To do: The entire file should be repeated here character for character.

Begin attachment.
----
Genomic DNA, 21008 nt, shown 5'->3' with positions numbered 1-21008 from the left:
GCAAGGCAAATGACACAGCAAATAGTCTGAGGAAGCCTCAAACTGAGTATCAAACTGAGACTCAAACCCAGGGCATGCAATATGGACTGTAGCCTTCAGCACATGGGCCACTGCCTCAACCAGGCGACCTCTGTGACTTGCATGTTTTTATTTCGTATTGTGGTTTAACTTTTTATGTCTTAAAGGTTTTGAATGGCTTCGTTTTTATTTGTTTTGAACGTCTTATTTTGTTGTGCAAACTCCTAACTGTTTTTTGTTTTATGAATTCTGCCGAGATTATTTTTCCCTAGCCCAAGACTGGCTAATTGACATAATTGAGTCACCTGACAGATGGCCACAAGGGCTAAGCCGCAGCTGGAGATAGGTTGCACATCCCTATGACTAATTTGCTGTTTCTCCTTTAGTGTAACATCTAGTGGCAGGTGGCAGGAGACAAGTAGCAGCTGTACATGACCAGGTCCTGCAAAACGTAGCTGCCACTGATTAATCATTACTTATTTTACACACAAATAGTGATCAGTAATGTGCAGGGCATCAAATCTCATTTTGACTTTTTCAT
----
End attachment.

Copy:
Genomic DNA, 21008 nt, shown 5'->3' with positions numbered 1-21008 from the left:
GCAAGGCAAATGACACAGCAAATAGTCTGAGGAAGCCTCAAACTGAGTATCAAACTGAGACTCAAACCCAGGGCATGCAATATGGACTGTAGCCTTCAGCACATGGGCCACTGCCTCAACCAGGCGACCTCTGTGACTTGCATGTTTTTATTTCGTATTGTGGTTTAACTTTTTATGTCTTAAAGGTTTTGAATGGCTTCGTTTTTATTTGTTTTGAACGTCTTATTTTGTTGTGCAAACTCCTAACTGTTTTTTGTTTTATGAATTCTGCCGAGATTATTTTTCCCTAGCCCAAGACTGGCTAATTGACATAATTGAGTCACCTGACAGATGGCCACAAGGGCTAAGCCGCAGCTGGAGATAGGTTGCACATCCCTATGACTAATTTGCTGTTTCTCCTTTAGTGTAACATCTAGTGGCAGGTGGCAGGAGACAAGTAGCAGCTGTACATGACCAGGTCCTGCAAAACGTAGCTGCCACTGATTAATCATTACTTATTTTACACACAAATAGTGATCAGTAATGTGCAGGGCATCAAATCTCATTTTGACTTTTTCAT